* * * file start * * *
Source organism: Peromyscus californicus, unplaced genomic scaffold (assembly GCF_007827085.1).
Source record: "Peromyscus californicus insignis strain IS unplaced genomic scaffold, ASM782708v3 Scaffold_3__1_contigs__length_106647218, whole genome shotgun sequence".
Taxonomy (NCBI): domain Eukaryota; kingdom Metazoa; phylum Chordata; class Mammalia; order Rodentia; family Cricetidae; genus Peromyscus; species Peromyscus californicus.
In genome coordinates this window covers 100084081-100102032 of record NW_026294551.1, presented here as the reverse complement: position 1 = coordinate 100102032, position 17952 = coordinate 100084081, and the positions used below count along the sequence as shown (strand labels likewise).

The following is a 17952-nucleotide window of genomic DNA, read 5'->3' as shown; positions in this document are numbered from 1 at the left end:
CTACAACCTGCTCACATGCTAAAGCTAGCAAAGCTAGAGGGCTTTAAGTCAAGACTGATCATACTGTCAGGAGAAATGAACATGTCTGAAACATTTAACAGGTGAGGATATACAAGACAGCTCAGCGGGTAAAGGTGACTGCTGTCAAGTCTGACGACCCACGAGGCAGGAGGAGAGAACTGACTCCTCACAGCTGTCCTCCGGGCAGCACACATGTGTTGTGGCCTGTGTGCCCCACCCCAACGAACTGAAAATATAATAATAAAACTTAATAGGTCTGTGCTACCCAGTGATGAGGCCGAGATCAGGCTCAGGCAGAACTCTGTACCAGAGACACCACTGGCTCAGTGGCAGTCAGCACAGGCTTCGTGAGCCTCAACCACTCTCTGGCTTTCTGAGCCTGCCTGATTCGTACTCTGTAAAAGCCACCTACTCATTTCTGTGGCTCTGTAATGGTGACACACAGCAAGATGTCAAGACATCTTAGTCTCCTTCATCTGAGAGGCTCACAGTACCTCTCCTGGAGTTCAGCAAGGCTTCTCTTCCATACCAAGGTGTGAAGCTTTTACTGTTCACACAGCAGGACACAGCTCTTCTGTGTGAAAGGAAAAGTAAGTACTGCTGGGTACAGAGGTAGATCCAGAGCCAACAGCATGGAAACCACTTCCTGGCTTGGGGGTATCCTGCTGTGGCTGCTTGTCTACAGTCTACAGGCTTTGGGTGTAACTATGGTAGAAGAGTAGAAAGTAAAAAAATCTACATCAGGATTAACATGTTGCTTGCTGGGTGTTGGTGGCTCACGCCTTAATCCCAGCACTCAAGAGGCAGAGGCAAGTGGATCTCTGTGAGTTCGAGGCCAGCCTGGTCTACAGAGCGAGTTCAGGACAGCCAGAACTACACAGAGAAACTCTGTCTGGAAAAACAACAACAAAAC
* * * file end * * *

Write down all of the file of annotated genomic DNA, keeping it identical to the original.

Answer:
Source organism: Peromyscus californicus, unplaced genomic scaffold (assembly GCF_007827085.1).
Source record: "Peromyscus californicus insignis strain IS unplaced genomic scaffold, ASM782708v3 Scaffold_3__1_contigs__length_106647218, whole genome shotgun sequence".
Taxonomy (NCBI): domain Eukaryota; kingdom Metazoa; phylum Chordata; class Mammalia; order Rodentia; family Cricetidae; genus Peromyscus; species Peromyscus californicus.
In genome coordinates this window covers 100084081-100102032 of record NW_026294551.1, presented here as the reverse complement: position 1 = coordinate 100102032, position 17952 = coordinate 100084081, and the positions used below count along the sequence as shown (strand labels likewise).

The following is a 17952-nucleotide window of genomic DNA, read 5'->3' as shown; positions in this document are numbered from 1 at the left end:
CTACAACCTGCTCACATGCTAAAGCTAGCAAAGCTAGAGGGCTTTAAGTCAAGACTGATCATACTGTCAGGAGAAATGAACATGTCTGAAACATTTAACAGGTGAGGATATACAAGACAGCTCAGCGGGTAAAGGTGACTGCTGTCAAGTCTGACGACCCACGAGGCAGGAGGAGAGAACTGACTCCTCACAGCTGTCCTCCGGGCAGCACACATGTGTTGTGGCCTGTGTGCCCCACCCCAACGAACTGAAAATATAATAATAAAACTTAATAGGTCTGTGCTACCCAGTGATGAGGCCGAGATCAGGCTCAGGCAGAACTCTGTACCAGAGACACCACTGGCTCAGTGGCAGTCAGCACAGGCTTCGTGAGCCTCAACCACTCTCTGGCTTTCTGAGCCTGCCTGATTCGTACTCTGTAAAAGCCACCTACTCATTTCTGTGGCTCTGTAATGGTGACACACAGCAAGATGTCAAGACATCTTAGTCTCCTTCATCTGAGAGGCTCACAGTACCTCTCCTGGAGTTCAGCAAGGCTTCTCTTCCATACCAAGGTGTGAAGCTTTTACTGTTCACACAGCAGGACACAGCTCTTCTGTGTGAAAGGAAAAGTAAGTACTGCTGGGTACAGAGGTAGATCCAGAGCCAACAGCATGGAAACCACTTCCTGGCTTGGGGGTATCCTGCTGTGGCTGCTTGTCTACAGTCTACAGGCTTTGGGTGTAACTATGGTAGAAGAGTAGAAAGTAAAAAAATCTACATCAGGATTAACATGTTGCTTGCTGGGTGTTGGTGGCTCACGCCTTAATCCCAGCACTCAAGAGGCAGAGGCAAGTGGATCTCTGTGAGTTCGAGGCCAGCCTGGTCTACAGAGCGAGTTCAGGACAGCCAGAACTACACAGAGAAACTCTGTCTGGAAAAACAACAACAAAAC